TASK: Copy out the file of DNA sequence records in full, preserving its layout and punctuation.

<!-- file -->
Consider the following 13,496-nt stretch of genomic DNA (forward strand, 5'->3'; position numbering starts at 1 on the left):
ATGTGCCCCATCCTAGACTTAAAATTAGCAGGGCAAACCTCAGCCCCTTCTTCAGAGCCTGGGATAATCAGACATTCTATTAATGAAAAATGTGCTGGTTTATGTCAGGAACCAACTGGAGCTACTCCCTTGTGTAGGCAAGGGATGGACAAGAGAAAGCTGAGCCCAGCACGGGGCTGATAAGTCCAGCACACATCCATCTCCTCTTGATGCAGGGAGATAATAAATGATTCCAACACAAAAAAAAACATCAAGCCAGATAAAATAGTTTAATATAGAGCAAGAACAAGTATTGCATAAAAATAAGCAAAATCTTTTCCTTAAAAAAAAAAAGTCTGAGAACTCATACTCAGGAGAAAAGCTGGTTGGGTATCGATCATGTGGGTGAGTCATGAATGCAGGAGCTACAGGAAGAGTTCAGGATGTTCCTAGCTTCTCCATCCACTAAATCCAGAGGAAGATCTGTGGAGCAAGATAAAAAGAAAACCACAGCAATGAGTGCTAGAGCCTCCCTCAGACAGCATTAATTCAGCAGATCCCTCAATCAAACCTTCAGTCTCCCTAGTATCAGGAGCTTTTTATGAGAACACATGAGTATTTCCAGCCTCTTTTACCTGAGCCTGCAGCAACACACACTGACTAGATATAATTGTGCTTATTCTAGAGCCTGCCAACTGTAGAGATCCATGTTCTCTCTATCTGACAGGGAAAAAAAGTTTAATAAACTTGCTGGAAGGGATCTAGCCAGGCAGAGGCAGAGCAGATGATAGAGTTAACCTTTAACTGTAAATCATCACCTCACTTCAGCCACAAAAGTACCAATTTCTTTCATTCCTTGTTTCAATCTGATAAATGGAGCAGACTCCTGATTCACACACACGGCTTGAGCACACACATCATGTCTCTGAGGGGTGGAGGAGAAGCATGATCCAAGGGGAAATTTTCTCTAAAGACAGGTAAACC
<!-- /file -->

Consider the following 13,496-nt stretch of genomic DNA (forward strand, 5'->3'; position numbering starts at 1 on the left):
ATGTGCCCCATCCTAGACTTAAAATTAGCAGGGCAAACCTCAGCCCCTTCTTCAGAGCCTGGGATAATCAGACATTCTATTAATGAAAAATGTGCTGGTTTATGTCAGGAACCAACTGGAGCTACTCCCTTGTGTAGGCAAGGGATGGACAAGAGAAAGCTGAGCCCAGCACGGGGCTGATAAGTCCAGCACACATCCATCTCCTCTTGATGCAGGGAGATAATAAATGATTCCAACACAAAAAAAAACATCAAGCCAGATAAAATAGTTTAATATAGAGCAAGAACAAGTATTGCATAAAAATAAGCAAAATCTTTTCCTTAAAAAAAAAAAGTCTGAGAACTCATACTCAGGAGAAAAGCTGGTTGGGTATCGATCATGTGGGTGAGTCATGAATGCAGGAGCTACAGGAAGAGTTCAGGATGTTCCTAGCTTCTCCATCCACTAAATCCAGAGGAAGATCTGTGGAGCAAGATAAAAAGAAAACCACAGCAATGAGTGCTAGAGCCTCCCTCAGACAGCATTAATTCAGCAGATCCCTCAATCAAACCTTCAGTCTCCCTAGTATCAGGAGCTTTTTATGAGAACACATGAGTATTTCCAGCCTCTTTTACCTGAGCCTGCAGCAACACACACTGACTAGATATAATTGTGCTTATTCTAGAGCCTGCCAACTGTAGAGATCCATGTTCTCTCTATCTGACAGGGAAAAAAAGTTTAATAAACTTGCTGGAAGGGATCTAGCCAGGCAGAGGCAGAGCAGATGATAGAGTTAACCTTTAACTGTAAATCATCACCTCACTTCAGCCACAAAAGTACCAATTTCTTTCATTCCTTGTTTCAATCTGATAAATGGAGCAGACTCCTGATTCACACACACGGCTTGAGCACACACATCATGTCTCTGAGGGGTGGAGGAGAAGCATGATCCAAGGGGAAATTTTCTCTAAAGACAGGTAAACC